[Bioperl-l] Regarding blast in Bioperl

Robert Bradbury robert.bradbury at gmail.com
Sat Jan 9 14:52:53 EST 2010


Mark is correct, you have to be very careful of single vs. double quotes in
perl. Double quoted strings are "interpreted" while single quoted strings
are taken literally is my current understanding.

I tried to run your script (with fixes) but without the supporting files it
appears to be impossible.

What I am curious about is what it is trying to do, I was particularly i
particularly intrigued by some apparent efforts to parse blast results into
color enhanced HTML and without thinking about the code in detail it seems
easier to simply ask what you are trying to do?  I find "classical" blast
results particularly tedious and long for blast results that display concise
information as the NCBI homologene cross-species comparisons do.
Unfortunately NCBI has deemed their methods (I have asked them) "too complex
to disclose (for a person comfortable in dealing with assembly language, or
even gate level electronics -- "too complex" is a very relative concept)".
One has the option of using NCBI with a limited number of species but good
display methodologies or Ensembl with many more species but less desirable
display methodologies (phylogenetic tree derived from cross species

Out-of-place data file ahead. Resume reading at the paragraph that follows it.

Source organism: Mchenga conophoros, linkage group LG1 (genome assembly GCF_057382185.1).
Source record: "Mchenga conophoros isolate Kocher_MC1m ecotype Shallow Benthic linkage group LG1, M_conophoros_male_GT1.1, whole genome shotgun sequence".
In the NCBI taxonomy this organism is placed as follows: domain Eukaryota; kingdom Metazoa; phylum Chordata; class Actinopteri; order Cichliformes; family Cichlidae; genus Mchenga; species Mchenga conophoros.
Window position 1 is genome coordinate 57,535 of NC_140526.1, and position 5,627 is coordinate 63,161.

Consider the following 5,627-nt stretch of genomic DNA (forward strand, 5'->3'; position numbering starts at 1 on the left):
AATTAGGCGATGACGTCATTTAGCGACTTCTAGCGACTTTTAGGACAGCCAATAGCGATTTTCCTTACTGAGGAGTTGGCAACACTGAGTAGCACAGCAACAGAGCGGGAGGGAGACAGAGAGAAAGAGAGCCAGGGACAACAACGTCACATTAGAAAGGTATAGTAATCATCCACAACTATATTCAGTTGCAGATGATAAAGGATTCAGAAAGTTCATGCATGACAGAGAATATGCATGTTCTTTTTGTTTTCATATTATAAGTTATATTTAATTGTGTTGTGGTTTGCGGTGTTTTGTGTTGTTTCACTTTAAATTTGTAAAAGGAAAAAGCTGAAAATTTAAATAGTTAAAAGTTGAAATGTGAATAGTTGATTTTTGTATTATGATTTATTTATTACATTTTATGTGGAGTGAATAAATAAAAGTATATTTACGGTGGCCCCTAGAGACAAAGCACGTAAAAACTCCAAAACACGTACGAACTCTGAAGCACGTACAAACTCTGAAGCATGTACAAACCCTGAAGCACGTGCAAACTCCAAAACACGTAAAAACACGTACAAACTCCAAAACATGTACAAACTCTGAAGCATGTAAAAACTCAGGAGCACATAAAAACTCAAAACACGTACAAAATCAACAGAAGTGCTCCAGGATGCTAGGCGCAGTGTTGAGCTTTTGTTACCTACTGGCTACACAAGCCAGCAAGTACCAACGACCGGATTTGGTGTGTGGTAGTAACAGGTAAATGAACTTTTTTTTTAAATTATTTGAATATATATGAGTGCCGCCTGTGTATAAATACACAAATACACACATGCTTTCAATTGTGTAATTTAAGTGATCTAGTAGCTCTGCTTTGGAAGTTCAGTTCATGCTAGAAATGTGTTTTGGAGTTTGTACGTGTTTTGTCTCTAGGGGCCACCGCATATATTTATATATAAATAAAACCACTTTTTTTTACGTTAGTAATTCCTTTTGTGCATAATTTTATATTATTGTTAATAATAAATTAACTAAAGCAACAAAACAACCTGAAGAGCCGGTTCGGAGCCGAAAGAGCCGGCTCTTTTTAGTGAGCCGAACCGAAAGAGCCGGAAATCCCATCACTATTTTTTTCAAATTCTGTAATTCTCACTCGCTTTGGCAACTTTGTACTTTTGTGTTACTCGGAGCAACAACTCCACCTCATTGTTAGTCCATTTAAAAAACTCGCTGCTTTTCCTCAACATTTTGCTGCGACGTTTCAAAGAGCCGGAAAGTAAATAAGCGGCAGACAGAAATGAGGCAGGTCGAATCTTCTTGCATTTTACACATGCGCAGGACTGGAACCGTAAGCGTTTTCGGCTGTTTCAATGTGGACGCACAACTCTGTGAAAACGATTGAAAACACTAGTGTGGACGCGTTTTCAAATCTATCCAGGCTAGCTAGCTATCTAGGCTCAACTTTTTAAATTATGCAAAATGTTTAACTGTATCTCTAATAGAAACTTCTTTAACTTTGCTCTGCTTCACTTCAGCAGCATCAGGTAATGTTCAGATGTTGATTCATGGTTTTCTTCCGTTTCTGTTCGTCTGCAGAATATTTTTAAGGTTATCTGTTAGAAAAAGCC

comparisons).  And for the WRN protein which may play a key role in aging
(through the activity of its exonuclease domain mutating DNA sequences and
inducing microdeletions and microinsertions this gets important because it
appears that the *C. elegans* genome is missing the exonuclease domain (so
it may be useless from the perspective of studying aging), and the other 4
nematode species which have been sequenced aren't even in the NCBI nor the
Ensembl databases.  Needless to say, if we manage in the near future, given
the drop in sequencing costs, to sequence the nematodes which are
freeze/thaw tolerant (which induces DSB that have to be repaired) those
genomes will be unlikely to be in the NCBI/Ensembl databases either.  So
there is a requirement for the user to develop the ability to mix and match
public and obscure databases in creative ways to provide easy to interpret

Robert Bradbury

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